Monday, November 07, 2011

Sunday in Symphony Hall with Sondheim (but no piano)

Event Recap

Stephen Sondheim in conversation with Chris Jones
Chicago Tribune Literary Prize; part of Chicago Humanities Festival
Symphony Hall, Chicago
November 6, 2011

It's pretty much a given that Stephen Sondheim is the greatest living legend in the field of musical theater.

But you wouldn't get much of an argument from me--though I might cite Chuck Berry, Paul McCartney, Hank Aaron, Willie Mays, Bill Russell or Vin Scully--if you wanted to call him the greatest living legend in any field.

And while he was ostensibly receivng the Chicago Tribune Literary Prize for his work as a writer--of some of the most eloquent lyrics ever, as well as wonderful music--he is also one of the most articulate speakers I've ever heard.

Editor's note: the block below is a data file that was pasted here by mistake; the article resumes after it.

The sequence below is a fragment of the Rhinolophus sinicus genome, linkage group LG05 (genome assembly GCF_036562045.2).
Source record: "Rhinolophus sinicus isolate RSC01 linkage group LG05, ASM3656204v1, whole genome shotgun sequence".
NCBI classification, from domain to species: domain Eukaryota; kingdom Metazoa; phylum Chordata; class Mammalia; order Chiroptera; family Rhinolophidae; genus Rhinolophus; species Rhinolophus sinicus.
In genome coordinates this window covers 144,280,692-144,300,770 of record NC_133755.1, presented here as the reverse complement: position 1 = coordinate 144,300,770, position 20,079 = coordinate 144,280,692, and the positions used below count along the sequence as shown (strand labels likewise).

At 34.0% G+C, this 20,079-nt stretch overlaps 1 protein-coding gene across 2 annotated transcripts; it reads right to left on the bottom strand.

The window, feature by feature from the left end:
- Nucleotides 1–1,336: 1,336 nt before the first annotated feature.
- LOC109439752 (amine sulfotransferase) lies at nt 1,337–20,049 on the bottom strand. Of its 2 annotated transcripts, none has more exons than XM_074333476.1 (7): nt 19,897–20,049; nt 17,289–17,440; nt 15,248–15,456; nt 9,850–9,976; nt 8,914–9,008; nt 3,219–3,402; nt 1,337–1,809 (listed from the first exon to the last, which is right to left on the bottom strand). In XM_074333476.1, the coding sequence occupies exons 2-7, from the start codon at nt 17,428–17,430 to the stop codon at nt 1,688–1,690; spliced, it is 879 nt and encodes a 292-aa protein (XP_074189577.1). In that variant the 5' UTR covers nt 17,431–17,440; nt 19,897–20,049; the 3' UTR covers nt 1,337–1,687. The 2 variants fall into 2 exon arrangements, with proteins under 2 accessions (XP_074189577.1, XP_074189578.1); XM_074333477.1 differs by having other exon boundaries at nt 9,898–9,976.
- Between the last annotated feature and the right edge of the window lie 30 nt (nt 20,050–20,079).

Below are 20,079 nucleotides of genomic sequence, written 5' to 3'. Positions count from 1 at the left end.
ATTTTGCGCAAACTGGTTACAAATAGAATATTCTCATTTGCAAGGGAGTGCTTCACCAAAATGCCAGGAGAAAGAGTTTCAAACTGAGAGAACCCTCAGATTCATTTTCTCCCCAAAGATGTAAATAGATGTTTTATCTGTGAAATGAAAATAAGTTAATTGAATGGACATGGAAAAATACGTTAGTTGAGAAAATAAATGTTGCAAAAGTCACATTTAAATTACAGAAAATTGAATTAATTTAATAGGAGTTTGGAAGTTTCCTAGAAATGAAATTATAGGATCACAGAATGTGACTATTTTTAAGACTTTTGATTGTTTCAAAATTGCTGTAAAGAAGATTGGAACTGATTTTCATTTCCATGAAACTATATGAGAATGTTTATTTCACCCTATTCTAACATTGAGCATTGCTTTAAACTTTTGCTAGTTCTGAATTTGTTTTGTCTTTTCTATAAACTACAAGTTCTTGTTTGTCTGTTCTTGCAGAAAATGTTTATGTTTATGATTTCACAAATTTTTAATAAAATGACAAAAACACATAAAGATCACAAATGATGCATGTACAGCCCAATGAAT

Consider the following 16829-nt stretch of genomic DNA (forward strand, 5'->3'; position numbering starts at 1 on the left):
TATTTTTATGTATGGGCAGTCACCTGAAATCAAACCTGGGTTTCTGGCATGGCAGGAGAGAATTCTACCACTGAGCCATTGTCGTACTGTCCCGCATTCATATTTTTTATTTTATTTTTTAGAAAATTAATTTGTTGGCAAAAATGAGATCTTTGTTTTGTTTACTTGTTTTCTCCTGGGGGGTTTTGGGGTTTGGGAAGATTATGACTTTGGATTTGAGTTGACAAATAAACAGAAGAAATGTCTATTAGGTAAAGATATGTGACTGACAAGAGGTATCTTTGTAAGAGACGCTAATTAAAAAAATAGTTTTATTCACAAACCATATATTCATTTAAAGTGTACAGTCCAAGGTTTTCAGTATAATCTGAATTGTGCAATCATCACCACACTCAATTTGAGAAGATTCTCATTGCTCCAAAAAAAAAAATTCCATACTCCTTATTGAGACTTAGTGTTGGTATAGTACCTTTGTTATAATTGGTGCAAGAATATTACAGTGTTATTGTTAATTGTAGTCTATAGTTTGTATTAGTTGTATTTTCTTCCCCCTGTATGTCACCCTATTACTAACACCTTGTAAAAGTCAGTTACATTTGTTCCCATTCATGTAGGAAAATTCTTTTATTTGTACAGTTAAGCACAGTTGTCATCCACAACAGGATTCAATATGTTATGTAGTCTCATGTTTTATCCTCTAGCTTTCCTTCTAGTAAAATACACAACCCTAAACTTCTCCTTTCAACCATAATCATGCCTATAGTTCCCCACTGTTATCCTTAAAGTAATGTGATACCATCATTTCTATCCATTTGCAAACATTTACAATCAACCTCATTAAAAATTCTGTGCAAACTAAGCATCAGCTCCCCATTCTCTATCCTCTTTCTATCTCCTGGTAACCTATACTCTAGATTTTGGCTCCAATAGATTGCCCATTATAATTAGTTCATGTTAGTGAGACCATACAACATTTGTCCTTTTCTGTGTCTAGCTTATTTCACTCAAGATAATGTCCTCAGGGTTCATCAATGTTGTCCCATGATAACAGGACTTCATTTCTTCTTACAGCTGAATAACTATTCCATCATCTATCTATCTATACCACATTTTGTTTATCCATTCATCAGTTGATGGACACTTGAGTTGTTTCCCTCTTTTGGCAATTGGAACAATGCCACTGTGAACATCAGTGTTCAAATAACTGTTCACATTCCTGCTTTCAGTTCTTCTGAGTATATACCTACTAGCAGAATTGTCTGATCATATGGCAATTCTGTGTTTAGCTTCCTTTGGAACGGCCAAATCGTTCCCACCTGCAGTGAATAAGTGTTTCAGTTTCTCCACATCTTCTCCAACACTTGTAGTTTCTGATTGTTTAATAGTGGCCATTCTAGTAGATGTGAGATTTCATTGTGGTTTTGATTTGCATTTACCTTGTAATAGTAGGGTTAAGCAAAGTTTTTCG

So although his Q&A session with Tribune theater critic Chris Jones lasted just 45 minutes--about half the length of this public conversation in March 2010--it was still worth the trek down to Symphony Hall.

Given the setting, you'd have thought someone might have made a piano handy, in case the great composer wanted to expound on his answer to one of Jones' questions about his lyrics and shows.

The Tribune's Mark Caro gives a good recap of Sunday's conversation here; in which he cites two of the Sondheim's most interesting comments--about "Maria" and "A Weekend in the Country.").

If you still can, see Sondheim's Follies at Chicago Shakespeare Theater this weekend--he attended a performance last Sunday afternoon; assume he was pleased--and if not, his new collection of annotated lyrics (Look I Made A Hat) should make a great gift for yourself or anyone who loves musical theater.

Suffice it to say that even without the music, I enjoyed hearing a few words from a true master.

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